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Crossing beautiful
KURDISTAN

Part II - Iran & East Turkey

Our flabbergasting encounter with an ancient land without formal recognition. 

Traveling around these parts of Kurdistan, we saw that most Kurds live in small villages in remote mountain regions. A typical Kurdish house is made of mud-brick with a wooden roof. In the summer, the family sleep on the roof where it is cooler. Some homes have under-ground rooms to use in the winter to escape the cold. There is rarely indoor plumbing or heating. Water is carried into the house in jars and cans from a central village well. We also saw how a few remaining nomadic Kurds live in tents made of blackened hides.

 

Traditional Kurdish dress is becoming rare but it can still be seen many places. Kurdish women wear colorful skirts and blouses. Men wear baggy, colorful pants with a plain shirt having very full sleeves, tied at the elbow. Bright-colored vests and sashes are worn over the shirt. Most men wear a silk turban on their head.

 

One striking thing about Kurds, which we saw very clearly, is that Kurdish women freely associate with men in most gatherings. 

 

Locations: Iran and East Turkey, during 1 month

This is leg two on a longer journey traveling overland across most parts of Kurdistan in Iraq, Iran and Eastern Turkey. On leg one of this journey we made a deep exploration of Kurdistan in Iraq. Here, on leg two, we explore the Irianian and Turkish part of Kurdistan.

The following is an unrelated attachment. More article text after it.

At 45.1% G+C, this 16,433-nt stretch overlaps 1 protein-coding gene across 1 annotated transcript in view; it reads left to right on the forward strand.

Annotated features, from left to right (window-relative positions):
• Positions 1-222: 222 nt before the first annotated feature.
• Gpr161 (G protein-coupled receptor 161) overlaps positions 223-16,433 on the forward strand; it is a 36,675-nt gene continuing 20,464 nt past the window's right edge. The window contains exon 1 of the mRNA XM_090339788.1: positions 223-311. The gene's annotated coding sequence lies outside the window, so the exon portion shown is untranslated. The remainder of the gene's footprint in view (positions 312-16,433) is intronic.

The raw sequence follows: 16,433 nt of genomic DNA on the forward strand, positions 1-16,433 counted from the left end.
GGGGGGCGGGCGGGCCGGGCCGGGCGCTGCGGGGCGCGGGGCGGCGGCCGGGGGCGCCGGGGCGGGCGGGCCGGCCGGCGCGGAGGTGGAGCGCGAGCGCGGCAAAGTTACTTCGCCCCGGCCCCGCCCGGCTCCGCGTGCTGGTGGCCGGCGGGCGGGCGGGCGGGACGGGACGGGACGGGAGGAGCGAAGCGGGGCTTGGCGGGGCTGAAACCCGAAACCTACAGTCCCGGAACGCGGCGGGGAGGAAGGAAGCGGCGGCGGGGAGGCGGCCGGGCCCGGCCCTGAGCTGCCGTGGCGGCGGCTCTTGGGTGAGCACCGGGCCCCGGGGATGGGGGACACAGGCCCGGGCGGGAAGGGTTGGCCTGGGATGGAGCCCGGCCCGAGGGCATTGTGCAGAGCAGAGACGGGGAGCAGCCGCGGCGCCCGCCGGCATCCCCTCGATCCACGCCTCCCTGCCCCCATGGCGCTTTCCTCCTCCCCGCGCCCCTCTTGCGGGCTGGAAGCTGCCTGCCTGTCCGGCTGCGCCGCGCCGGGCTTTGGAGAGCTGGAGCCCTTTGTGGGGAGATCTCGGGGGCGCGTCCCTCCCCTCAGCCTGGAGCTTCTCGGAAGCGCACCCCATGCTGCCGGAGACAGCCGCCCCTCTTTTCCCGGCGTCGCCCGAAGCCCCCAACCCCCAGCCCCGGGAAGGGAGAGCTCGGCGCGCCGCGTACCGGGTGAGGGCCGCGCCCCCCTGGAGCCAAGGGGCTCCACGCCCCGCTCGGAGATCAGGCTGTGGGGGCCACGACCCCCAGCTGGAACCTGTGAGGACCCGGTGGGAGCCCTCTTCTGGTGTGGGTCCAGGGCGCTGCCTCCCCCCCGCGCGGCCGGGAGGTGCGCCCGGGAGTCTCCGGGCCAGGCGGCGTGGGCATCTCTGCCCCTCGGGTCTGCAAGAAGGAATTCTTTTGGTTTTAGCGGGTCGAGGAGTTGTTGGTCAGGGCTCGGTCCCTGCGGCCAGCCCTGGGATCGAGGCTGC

This part is more remote and rural. There are only a few larger Kurdish towns such as Mahabad and Sanandaj in Iran, and Diyarbakir (a sort of capital for Kurds) and Van in Turkey.

 

We start out in Sanandaj, the capital of the Iranian Kordestan province. A super friendly place where we stayed with a local Kurd who drove us into the mountains and many small Kurdish villages during several days. We found the Kurds in these areas to be the most traditional across all of Kurdistan. Especially around Howraman and Paved thay are very traditonal and speak peotic Hurami.

 

We then continue along the border with Iraq towards Sardash, Hasanlu, Orumiyeh and Razi, and from there we cross into Eastern Turkey. Here, we explore the most significant Kurdish towns and villages.

If Middle East adventures excites you, check our pages on travels in Syria and greater Middle East, Saudi Arabia and the Red Sea, and a long trip on the Hippy Trail through Turkey and Iran.

 

Selected pics from this encounter:

 

Part two of Kurdistan
Part two of Kurdistan
Arrival in Sanandaj
Arrival in Sanandaj

Kurds comprise nearly 10% of Irans population along the border with Iraq. There are however many different tribes scattered across Howraman, Paveh, Marivan, Sanandaj, Hanasalu, etc.

Traditional Kurdish dress
Traditional Kurdish dress

A common element in traditional Kurdish dress for most Iranian Kurdish menis the headscarf (mezare) and baggry trousers. If you are lucy, you will see men wearing kolobal felt jackets with shoulder "horns".

Atmosphere in Sanadaj bazaar
Atmosphere in Sanadaj bazaar
Kurd portrayed at street painting
Kurd portrayed at street painting

Kordestan, Iran

Good place to take a nap...
Good place to take a nap...